Naga Prathishtana

Another Hindu ritual meant for childless couples to pray for children.

Visiting Meenakshi Temple

About Meenakshi Temple

Meenakshi Temple (a.k.a. Meenakshi Sundereshwarar among other names) is in Madurai, Tamilnadu (9.919504° N, 78.11934° E). The temple was built around 600 A.D. It is a major pilgrimage destination for Hindus of the Shaiva sect. The temple is on the southern bank of the Vaigai river dedicated to the Goddess, Meenakshi, wife of God, Shiva (one of the three Indian trinities). You can reach it by both by train and by air. The Chittirai festival in this temple attracts more than a million tourists/pilgrims during 10 days in April-May.

Meenakshi temple was destroyed and built again in the 14th and 15th Centuries. Temples in India were known to carry riches and the most valuable items were hidden inside the temple. The invaders mistook that the jewels were hidden inside the stone idols and they decapitated the idols, damaged them. You can go anywhere in India and see this atrocity. This destruction of the temples is also recorded by the Muslim historians of that era. Meenakshi temple was destroyed by the infamous Malik Kafur from the Delhi Sultanate.

The temple is also known for the celebration of a celestial wedding, the wedding of Meenakshi to Shiva (here, in this temple he is called Sundereshwarar, the handsome Shiva). The bride is given away by none other than her brother, God Vishnu. The marriage is attended by the whole universe, and this is depicted on the walls, the gopurams, the corridors, and the ceilings. This account integrates the two major sects in Hinduism, the Shaivites and the Vaishnavites.

Source: Richard Mortel from Riyadh, Saudi Arabia - Mariage of Shiva and Parvati (Meenakshi) witnessed by Vishnu, Meenakshi Temple, Madurai (2)

The temple precinct is extensive, covering some 14 acres in the heart of the very old city mentioned in the 6th Century texts.  Meenakshi temple as it stands now has 14 gopurams (45 to 50 meters high). It has many sculpted halls and Mandapams (resting places inside the temple, also repurposed for some temple events). The thousand pillared halls is now a museum (not well kept in the humble opinion of the author) with many more sculptures, photographs of notables who visited this place, etc.).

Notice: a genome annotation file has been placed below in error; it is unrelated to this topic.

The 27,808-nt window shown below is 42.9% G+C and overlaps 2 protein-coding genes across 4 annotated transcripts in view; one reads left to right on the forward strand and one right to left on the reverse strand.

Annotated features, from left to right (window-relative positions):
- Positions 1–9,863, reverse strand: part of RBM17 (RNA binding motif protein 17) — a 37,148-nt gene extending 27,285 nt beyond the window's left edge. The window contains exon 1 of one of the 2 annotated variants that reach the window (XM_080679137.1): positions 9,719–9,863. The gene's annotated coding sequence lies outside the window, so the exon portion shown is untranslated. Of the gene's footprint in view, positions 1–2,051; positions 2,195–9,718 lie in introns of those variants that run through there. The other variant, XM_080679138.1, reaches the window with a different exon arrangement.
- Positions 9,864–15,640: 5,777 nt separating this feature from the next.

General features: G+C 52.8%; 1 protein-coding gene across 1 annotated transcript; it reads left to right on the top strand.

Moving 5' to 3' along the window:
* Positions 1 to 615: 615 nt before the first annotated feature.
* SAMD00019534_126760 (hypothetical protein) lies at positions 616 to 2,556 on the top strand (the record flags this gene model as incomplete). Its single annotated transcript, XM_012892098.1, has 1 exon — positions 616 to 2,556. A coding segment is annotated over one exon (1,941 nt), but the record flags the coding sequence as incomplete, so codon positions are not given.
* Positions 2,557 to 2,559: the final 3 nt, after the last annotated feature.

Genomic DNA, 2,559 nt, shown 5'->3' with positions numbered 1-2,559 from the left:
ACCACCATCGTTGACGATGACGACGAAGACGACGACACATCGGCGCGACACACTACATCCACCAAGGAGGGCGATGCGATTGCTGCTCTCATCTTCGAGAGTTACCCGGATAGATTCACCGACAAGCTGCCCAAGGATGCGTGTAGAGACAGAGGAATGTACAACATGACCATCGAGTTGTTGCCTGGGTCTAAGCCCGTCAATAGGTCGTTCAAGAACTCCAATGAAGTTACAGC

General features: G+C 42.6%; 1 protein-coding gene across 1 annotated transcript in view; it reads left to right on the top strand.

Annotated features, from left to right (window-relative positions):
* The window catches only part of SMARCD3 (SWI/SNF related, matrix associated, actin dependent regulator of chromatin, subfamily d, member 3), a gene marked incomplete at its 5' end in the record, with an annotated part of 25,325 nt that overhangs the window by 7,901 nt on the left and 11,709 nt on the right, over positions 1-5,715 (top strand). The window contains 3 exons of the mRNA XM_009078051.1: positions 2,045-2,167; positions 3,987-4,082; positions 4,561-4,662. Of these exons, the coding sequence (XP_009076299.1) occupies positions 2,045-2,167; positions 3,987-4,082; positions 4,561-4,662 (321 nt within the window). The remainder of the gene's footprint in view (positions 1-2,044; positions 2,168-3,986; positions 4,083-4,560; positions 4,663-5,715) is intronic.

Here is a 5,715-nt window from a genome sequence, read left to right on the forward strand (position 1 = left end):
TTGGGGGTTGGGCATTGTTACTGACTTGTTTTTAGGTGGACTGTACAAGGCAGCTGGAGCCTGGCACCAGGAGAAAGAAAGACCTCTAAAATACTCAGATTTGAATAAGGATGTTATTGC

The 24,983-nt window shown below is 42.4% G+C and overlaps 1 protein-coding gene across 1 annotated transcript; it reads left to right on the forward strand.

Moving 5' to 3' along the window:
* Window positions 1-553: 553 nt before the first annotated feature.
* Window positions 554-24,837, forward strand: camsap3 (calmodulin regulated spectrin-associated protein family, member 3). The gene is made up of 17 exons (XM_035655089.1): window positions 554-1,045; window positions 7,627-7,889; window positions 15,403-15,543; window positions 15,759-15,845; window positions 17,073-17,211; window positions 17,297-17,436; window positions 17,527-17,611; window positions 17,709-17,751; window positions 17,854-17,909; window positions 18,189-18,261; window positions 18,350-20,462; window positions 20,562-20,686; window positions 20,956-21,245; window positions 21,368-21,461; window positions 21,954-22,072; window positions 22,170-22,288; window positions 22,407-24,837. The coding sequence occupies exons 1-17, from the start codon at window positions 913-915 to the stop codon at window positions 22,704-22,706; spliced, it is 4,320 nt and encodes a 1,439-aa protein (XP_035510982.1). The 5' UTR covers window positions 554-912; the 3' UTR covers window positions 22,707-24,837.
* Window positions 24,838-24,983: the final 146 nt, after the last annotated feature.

Source: Bernard Gagnon - Own work, CC BY-SA 3.0,

It is a pity that the city authorities have left the city businesses to inch towards this fabulous temple. The Sanctum Santorum has the emerald idol of Meenakshi. To reach this you need to traverse, several gopurams that are gateways to the Sanctum Santorum. The gateways are the entrances to the concentrically laid Prakarams.

Highlights of our visit to the temple

We left the hotel at 17:09 and, our object was to visit the Meenakshi temple.

Meenakshi temple is very far from the city. One of the largest temples I have seen so far. Although it is immense, it is in the midst of some very small streets, from the Northgate we approached. It looks as if the city walked up and stopped at the entrance of the temple. The traffic was horrendous with a melee of cars, trucks, autos, buses, bicycles, and of course cows. Cows had parked at the entrance as the devotees before leaving the temple give the bananas and other eatables to the cows. The small shops near the temple sell a variety of things from temple gifts, flowers, coconut and betel leaves, and other offerings that pilgrim take with them during the darshan. As I had mentioned earlier, there are a sizeable Muslim population and Muslim vendors selling temple gift materials including idols. Well, the business has no religion.

One nice feature of this temple was that they had a small, well attended, free service to look after the footwear of the devotees while they are inside the temple. It was completely run by women and they were very efficient. Still walking barefoot is something of a challenge as you may have to jump across puddles and walk on top of pebbles.

The temple is guarded by Police who make sure that the people entering do not carry suspicious carry-ons, cell phone cameras, etc. It looked efficient and as usual, I did not take my camera. I regretted as I could see many had sneaked in the cameras and were taking pictures, something unimaginable in Japan (just a notice would do for them).